An upcoming meeting between the foreign secretaries of Pakistan and India will determine the fate of the composite dialogue between the two nuclear armed South Asian rivals.

This was the crux of Foreign Office spokesperson Tasnim Aslam’s weekly briefing to the press on Thursday.

Recalling a recent meeting between Prime Minister Nawaz Sharif and his Indian counterpart Narendra Modi in New Delhi, she pointed out that the two had directed their foreign secretaries to meet and discuss how to carry forward the process of dialogue between the two neighbours.

The FO spokesperson was responding to a question about the progress made towards finding a solution to the outstanding disputes between the two countries, including Kashmir, Sir Creek and Siachin.

“That meeting would take place in the not-very-distant future, though I cannot give you the exact date. That meeting would (indicate) where this process is headed. So we would not like to pass a judgment right now,” she said.

Asked to comment on the Modi government’s decision to get the building which housed the United Nations Military Observer Group in India and Pakistan (UNMOGIP), she said asking them to move out of the building did not abolish the mandate given to them by the UN Security Council in 1951 under Resolution 91. “As long as the Kashmir dispute is not resolved, the UNSC mandate remains. These measures are inconsequential and they do not have any impact on the legal status of the dispute,” she noted.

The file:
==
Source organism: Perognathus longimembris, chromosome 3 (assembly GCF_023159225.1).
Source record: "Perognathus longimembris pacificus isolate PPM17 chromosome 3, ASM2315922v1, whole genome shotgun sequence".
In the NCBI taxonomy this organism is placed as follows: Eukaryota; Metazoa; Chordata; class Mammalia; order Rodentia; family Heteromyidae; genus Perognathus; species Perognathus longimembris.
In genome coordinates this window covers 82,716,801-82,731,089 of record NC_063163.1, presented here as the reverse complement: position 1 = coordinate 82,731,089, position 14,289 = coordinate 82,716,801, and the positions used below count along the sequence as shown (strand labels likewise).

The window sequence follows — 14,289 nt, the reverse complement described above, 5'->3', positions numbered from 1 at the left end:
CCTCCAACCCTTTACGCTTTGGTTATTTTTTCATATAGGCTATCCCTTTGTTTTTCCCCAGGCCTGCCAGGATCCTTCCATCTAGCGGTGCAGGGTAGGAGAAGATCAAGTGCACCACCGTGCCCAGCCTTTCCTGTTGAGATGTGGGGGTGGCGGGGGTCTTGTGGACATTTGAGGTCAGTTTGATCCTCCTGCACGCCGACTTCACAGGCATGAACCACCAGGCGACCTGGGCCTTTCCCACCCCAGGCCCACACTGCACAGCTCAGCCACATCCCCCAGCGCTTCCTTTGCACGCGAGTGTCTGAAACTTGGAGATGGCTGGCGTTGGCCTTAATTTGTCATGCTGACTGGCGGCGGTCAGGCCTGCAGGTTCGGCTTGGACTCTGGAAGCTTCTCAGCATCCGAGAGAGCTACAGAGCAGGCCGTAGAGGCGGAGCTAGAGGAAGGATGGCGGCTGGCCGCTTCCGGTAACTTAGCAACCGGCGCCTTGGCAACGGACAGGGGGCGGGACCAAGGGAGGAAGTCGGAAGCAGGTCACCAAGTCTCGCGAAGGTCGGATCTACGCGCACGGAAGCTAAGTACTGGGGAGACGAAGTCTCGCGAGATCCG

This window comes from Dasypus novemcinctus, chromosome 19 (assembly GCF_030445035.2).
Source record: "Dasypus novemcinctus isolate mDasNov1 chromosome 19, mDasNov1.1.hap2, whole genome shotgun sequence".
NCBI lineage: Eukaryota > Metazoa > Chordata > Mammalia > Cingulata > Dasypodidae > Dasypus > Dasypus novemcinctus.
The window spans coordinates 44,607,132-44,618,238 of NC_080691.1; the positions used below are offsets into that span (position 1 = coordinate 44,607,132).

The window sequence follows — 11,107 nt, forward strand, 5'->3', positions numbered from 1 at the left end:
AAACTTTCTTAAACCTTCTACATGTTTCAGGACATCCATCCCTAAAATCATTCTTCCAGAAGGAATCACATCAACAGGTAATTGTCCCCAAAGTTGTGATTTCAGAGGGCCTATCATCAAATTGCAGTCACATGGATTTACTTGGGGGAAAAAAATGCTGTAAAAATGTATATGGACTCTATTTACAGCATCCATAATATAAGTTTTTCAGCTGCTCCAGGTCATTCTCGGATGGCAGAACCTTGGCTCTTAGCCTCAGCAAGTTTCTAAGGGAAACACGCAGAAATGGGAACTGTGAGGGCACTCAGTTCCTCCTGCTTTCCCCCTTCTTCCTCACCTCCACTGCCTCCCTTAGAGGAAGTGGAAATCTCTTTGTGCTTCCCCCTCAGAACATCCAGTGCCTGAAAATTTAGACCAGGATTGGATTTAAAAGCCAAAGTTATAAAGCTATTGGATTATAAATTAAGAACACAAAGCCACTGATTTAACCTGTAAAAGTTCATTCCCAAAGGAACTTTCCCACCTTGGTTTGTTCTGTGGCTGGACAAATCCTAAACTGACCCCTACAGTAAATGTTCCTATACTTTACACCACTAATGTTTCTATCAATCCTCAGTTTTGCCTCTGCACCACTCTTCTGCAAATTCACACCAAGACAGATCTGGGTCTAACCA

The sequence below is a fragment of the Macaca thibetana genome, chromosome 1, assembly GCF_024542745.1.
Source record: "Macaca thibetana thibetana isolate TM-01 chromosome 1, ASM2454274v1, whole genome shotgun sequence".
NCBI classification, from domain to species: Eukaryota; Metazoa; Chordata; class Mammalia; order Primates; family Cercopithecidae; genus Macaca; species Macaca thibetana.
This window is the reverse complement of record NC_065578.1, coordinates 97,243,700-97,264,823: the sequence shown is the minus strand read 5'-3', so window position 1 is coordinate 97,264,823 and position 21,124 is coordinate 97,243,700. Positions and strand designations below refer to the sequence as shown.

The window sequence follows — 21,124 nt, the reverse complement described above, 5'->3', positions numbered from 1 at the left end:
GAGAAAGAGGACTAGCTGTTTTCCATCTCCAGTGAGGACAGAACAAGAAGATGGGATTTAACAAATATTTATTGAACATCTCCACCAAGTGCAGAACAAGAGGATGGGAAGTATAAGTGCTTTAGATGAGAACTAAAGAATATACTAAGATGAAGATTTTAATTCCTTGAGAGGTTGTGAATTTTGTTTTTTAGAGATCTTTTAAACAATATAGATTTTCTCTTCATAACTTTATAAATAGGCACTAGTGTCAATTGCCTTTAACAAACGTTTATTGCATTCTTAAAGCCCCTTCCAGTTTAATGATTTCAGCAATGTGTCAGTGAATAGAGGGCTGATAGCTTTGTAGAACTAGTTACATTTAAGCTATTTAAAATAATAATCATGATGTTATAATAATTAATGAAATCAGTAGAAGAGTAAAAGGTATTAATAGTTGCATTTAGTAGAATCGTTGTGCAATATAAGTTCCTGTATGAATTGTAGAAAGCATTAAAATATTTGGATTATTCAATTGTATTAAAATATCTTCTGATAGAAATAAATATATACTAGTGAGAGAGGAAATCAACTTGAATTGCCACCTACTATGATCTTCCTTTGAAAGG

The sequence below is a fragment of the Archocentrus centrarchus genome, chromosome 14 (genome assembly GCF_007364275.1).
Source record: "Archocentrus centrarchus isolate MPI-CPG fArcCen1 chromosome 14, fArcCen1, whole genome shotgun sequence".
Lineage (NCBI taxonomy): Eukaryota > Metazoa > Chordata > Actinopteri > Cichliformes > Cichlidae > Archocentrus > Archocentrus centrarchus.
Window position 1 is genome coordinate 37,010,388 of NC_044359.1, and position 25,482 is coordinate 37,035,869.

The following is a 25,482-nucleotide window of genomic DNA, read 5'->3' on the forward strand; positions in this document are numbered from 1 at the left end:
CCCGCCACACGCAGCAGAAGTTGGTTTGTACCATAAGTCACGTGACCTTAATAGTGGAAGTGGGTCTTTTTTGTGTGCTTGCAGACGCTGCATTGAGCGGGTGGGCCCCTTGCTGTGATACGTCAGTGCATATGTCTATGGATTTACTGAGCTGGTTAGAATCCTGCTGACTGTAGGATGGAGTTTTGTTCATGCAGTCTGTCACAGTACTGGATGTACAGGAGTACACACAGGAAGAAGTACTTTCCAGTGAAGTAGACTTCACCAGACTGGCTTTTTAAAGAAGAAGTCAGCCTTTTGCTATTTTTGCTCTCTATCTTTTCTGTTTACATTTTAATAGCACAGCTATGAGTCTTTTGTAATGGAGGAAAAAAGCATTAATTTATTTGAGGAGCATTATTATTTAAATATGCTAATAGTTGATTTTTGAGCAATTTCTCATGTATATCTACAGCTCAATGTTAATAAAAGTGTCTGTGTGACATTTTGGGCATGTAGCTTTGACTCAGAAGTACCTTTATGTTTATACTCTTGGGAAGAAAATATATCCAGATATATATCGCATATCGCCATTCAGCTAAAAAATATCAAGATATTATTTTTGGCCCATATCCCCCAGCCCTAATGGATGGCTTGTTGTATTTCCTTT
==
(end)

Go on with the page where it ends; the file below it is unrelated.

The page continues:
The spokesperson made it clear that Pakistan would not accept Kashmir’s “so-called accession to India”.

Ms Aslam also rejected reports that Muslims in the Chinese province of Xinxiang had been stopped from fasting during Ramazan. “These are rumours. It is factually incorrect. The Chinese have clarified that there is no such ban on fasting and that they respect the freedom of religion. They have clarified that they have guidelines in their system under which religious activities should not interfere with state functions,” she said.

In response to another query, she said Pakistan not made any request for international assistance with regards to the upkeep of the internally displaced persons, uprooted by the military operation in North Waziristan. “It has been made very clear that all expenditure related to temporarily displaced Pakistanis will be met from our own resources,” Ms Aslam said.

Talking about the fallout from the military operation, she said: “These are essentially law-enforcement operations and as a nation we have to deal with the fall-out of these operations. People in Swat have been settled back. Hopefully, after the operation is over, the people who had to leave their homes in North Waziristan will also go back. Our own resources will be mobilised to settle them and to restore their normal life. We have very clear instructions from the prime minister that we will not seek outside assistance”, she concluded.